Varnish sets a property req.backend.health if any web server is available. If all web servers go down, this flag becomes FALSE. Varnish will strip the cookie that indicates a logged-in user from incoming request, and attempt to retrieve an anonymous version of the page. As soon as one server becomes healthy again, Varnish will quit stripping the cookie from incoming requests and pass them along to Apache as normal.

Making Varnish Pass to Apache for Uncached Content

Often when configuring Varnish to work with an application like Drupal, you’ll have some pages that should absolutely never be cached. In those scenarios, you can easily tell Varnish to not cache those URLs by returning a “pass” statement.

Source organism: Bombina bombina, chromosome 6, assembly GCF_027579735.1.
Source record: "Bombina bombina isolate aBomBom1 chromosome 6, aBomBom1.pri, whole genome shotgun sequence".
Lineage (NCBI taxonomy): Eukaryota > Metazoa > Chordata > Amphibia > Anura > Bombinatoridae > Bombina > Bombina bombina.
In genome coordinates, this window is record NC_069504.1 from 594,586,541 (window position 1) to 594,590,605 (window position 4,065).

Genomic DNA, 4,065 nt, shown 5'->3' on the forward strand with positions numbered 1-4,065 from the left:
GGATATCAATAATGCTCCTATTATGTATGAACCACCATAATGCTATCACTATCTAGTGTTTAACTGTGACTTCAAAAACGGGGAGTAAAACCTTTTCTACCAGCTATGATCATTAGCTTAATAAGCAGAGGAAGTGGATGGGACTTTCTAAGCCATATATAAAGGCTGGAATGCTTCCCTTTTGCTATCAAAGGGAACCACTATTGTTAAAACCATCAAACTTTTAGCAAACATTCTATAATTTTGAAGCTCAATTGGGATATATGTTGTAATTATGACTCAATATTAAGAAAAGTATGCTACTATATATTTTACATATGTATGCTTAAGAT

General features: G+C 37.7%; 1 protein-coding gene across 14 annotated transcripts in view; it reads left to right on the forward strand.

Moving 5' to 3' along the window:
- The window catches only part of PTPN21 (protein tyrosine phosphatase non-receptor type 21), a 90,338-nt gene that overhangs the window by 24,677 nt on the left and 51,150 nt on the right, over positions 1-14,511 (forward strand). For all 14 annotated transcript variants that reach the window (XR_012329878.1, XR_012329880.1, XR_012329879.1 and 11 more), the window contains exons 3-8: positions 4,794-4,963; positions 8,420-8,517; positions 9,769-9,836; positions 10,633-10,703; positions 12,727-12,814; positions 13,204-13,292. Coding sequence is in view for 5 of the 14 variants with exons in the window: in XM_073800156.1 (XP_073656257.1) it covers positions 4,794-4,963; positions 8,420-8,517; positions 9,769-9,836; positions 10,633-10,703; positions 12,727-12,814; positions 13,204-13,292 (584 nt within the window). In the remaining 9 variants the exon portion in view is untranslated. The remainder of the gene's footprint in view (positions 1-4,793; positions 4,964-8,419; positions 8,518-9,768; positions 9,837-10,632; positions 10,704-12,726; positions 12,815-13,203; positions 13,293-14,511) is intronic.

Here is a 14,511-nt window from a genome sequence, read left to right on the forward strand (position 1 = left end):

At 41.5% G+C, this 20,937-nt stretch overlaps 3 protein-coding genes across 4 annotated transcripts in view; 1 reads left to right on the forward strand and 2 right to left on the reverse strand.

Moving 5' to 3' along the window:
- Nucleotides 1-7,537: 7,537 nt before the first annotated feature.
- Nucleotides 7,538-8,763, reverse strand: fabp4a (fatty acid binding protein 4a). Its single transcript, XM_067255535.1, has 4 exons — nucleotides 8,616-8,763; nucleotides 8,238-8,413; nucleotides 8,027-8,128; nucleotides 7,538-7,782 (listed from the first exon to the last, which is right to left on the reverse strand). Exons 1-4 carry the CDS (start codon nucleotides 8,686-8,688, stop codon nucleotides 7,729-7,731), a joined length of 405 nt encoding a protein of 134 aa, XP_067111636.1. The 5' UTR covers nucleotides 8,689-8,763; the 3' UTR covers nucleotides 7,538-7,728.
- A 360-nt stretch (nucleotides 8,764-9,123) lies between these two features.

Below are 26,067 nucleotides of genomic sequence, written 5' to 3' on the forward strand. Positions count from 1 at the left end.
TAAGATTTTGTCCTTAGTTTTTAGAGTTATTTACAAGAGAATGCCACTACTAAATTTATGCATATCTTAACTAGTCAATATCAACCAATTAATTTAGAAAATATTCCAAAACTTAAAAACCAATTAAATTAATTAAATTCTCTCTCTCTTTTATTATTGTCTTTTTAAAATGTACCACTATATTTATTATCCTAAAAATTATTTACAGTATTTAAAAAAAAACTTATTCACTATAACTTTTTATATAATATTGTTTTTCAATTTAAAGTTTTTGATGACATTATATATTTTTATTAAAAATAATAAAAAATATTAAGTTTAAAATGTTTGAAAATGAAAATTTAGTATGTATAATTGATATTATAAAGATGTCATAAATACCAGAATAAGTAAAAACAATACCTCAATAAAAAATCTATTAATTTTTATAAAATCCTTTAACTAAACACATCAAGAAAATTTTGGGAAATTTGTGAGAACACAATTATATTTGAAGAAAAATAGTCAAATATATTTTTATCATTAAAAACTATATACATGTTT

# Do not cache these paths.
if (req.url ~ “^/status\.php$” || req.url ~ “^/update\.php$” ||
req.url ~ “^/ooyala/ping$” || req.url ~ “^/admin/build/features” || req.url ~ “^/info/.*$” ||
req.url ~ “^/flag/.*$” || req.url ~ “^.*/ajax/.*$” ||